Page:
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Valence (city, France)

Valence (väläNs´), city (1990 pop. 65,026), capital of Drôme dept., SE France, in Dauphiné, on the Rhône River. Its many manufactures include metallurgical products, textiles, leather goods, and jewelry. It is also a processing and trade center for a fertile farm area. An old Roman town, it was taken by the Visigoths (413) and the Arabs (c.730), then changed hands many times. Although nominally under the control of various European powers, it was actually ruled by its own bishops from 1150 until the 15th cent., when its citizens put themselves under the protection of the dauphin. Its Romanesque cathedral (11th cent.; partially restored) is a tourist attraction. Its university was founded in 1452.

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valence (in chemistry)

valence, combining capacity of an atom expressed as the number of single bonds the atom can form or the number of electrons an element gives up or accepts when reacting to form a compound. Atoms are called monovalent, divalent, trivalent, or tetravalent, according to whether they form one, two, three, or four bonds (see chemical bond).

The Relationship of Electrons and Valence

For purposes of describing chemical behavior, an atom can be considered as a positively charged nucleus surrounded by negatively charged electrons orbiting in concentric spherical shells. The number of positive charges in the nucleus determines how many electrons normally surround the nucleus; as atomic number increases, the electron shells are filled, starting with those nearest the nucleus.

The valence of an atom is determined by the number of electrons in the outermost, or valence, shell. The atom exists in its most stable configuration when its outermost shell is completely filled; in combining with other atoms, it thus tends to gain or lose valence electrons in order to attain a stable configuration. If the valence shell of the atom is nearly complete, as in chlorine and other nonmetals, the atom will tend to accept electrons to complete it; if the valence shell has few electrons, as in potassium and other metals, the atom will tend to lose these electrons, so that the next shell below the valence shell becomes a completed outermost shell.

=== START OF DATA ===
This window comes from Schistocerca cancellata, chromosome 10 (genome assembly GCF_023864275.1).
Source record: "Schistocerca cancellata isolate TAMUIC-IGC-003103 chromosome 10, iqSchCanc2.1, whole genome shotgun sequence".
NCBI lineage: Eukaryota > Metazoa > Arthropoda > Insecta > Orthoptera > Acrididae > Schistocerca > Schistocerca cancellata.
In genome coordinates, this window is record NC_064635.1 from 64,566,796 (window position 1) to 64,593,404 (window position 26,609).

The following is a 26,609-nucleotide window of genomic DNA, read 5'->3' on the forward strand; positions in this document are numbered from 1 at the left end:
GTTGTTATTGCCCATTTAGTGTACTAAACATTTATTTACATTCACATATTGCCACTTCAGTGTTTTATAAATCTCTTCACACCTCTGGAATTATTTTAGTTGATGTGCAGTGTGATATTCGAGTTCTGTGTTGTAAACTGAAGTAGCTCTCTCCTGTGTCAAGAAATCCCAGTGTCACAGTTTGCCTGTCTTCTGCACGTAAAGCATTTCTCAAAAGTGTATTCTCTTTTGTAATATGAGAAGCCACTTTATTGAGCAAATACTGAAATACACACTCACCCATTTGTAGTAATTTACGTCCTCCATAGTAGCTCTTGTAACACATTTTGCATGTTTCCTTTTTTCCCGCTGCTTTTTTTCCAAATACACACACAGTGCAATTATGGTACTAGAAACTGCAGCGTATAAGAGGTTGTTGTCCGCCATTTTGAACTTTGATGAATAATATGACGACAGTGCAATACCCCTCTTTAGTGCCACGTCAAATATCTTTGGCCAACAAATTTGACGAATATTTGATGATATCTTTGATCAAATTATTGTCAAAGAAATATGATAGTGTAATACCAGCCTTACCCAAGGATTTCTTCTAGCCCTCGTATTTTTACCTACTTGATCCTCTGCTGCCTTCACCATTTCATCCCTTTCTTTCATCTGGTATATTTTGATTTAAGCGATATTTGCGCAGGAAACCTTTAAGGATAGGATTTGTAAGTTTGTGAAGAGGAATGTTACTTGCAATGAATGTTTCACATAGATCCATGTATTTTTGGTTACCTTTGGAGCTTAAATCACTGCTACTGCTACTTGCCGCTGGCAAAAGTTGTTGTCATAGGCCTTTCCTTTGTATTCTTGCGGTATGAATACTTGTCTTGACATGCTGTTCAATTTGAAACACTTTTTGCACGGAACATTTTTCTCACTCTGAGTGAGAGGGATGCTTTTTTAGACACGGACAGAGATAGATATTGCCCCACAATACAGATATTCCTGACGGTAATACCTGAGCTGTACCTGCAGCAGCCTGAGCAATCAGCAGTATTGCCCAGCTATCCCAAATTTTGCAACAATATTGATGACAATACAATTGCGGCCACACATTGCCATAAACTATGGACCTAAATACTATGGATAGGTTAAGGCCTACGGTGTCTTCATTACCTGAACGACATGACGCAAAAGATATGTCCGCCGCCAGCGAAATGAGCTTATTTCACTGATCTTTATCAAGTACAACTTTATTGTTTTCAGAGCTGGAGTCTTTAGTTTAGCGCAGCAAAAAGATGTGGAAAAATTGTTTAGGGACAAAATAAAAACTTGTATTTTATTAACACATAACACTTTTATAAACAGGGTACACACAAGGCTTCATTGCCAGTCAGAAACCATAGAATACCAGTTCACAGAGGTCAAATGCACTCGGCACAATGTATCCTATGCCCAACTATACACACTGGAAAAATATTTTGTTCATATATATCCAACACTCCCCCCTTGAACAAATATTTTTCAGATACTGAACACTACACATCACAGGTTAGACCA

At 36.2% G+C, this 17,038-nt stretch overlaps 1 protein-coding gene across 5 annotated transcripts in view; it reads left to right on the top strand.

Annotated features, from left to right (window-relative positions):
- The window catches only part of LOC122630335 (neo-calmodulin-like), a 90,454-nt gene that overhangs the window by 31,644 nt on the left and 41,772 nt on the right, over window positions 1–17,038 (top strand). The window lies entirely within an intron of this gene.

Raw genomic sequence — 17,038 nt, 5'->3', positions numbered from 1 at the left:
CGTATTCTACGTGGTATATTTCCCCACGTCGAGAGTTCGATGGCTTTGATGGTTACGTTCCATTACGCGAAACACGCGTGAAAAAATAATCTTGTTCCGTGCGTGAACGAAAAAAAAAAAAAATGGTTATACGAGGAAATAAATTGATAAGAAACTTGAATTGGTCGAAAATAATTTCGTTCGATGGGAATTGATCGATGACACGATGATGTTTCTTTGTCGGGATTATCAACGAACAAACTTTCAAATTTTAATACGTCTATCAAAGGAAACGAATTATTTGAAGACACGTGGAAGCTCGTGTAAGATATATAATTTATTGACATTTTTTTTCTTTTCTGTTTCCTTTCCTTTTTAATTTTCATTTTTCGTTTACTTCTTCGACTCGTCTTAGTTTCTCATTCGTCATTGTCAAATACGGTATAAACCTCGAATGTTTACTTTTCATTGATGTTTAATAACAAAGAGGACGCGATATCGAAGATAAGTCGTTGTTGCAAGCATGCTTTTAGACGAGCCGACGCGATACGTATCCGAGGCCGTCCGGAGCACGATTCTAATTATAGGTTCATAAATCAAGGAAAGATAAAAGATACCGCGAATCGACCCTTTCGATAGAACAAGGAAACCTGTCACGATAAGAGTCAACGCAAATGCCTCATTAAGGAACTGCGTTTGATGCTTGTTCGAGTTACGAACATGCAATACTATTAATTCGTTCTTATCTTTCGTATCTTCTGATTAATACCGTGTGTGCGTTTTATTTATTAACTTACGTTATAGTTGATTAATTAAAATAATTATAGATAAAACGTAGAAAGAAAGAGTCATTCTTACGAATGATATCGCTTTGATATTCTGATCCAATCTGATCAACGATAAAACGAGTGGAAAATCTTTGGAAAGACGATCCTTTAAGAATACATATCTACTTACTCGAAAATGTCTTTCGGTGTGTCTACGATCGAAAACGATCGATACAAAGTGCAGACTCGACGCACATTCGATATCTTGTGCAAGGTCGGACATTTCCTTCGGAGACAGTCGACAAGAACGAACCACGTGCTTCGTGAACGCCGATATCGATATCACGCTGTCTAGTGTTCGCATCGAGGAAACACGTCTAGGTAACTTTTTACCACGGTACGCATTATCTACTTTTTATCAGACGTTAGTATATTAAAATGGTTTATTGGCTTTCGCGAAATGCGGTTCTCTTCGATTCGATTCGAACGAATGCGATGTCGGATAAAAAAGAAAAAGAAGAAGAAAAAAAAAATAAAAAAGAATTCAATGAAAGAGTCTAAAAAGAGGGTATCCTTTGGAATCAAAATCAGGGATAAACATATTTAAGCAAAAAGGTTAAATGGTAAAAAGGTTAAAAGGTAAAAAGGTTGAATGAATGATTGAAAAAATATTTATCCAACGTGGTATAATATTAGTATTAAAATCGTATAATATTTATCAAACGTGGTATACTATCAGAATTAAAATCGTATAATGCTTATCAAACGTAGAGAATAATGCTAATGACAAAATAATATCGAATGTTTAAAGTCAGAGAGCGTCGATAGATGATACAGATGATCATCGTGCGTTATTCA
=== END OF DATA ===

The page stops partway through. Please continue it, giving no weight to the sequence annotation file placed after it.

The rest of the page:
The valence of many elements is determined from their ability to combine with hydrogen or to replace it in compounds. For example, one oxygen atom combines with two hydrogen atoms to form water and the valence of oxygen is thus determined to be 2. Similarly, chlorine accepts one electron in combining with a single atom of hydrogen to form hydrogen chloride, HCl, and chlorine's valence is 1. Zinc does not combine with hydrogen but does replace it in compounds; in a typical replacement reaction, one zinc atom replaces two hydrogen atoms, as in the equation Zn+H2SO4→ZnSO4+H2, so that zinc has a valence of 2.

Valence Number

Atoms are assigned numbers, called valence numbers, oxidation numbers, or oxidation states, which range in value from -4 through 0 to +7 and describe the combining behavior of the atoms in chemical reactions, particularly oxidation-reduction reactions (see oxidation and reduction). Metals, which commonly donate electrons and form compounds in which they exist in the positive, or cationic, state, are assigned positive oxidation numbers (see cation). For a metal such as zinc, which donates two electrons to achieve a stable electron configuration, the oxidation number is +2. Nonmetals, which commonly accept electrons and in compounds exist in the negative, or anionic, state, are assigned negative oxidation numbers (see anion). The oxidation number is -1 for chlorine and the other halogens, which accept one electron to complete their valence shell.

Some elements, like the transition metals, have electron configurations in which electrons from their inner shells can also be used as valence electrons; these elements can have several different oxidation states. For example, iron can have a valence of +2 or +3, and chromium can have a valence of +2, +3, or +6. Iron in the +3 oxidation state, Fe+3, acts as an oxidizing agent, accepting one electron to attain the Fe+2 state, while ferrous iron, Fe+2, by donating an electron in going to the +3 state, acts as a reducing agent.

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valence

va·lence / ˈvāləns/ • n. Chem. the combining power of an element, esp. as measured by the number of hydrogen atoms it can displace or combine with: carbon always has a valence of 4. ∎  [as adj.] relating to or denoting electrons involved in or available for chemical bond formation: molecules with unpaired valence electrons. ∎  Linguistics the number of grammatical elements with which a particular word, esp. a verb, combines in a sentence.

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valence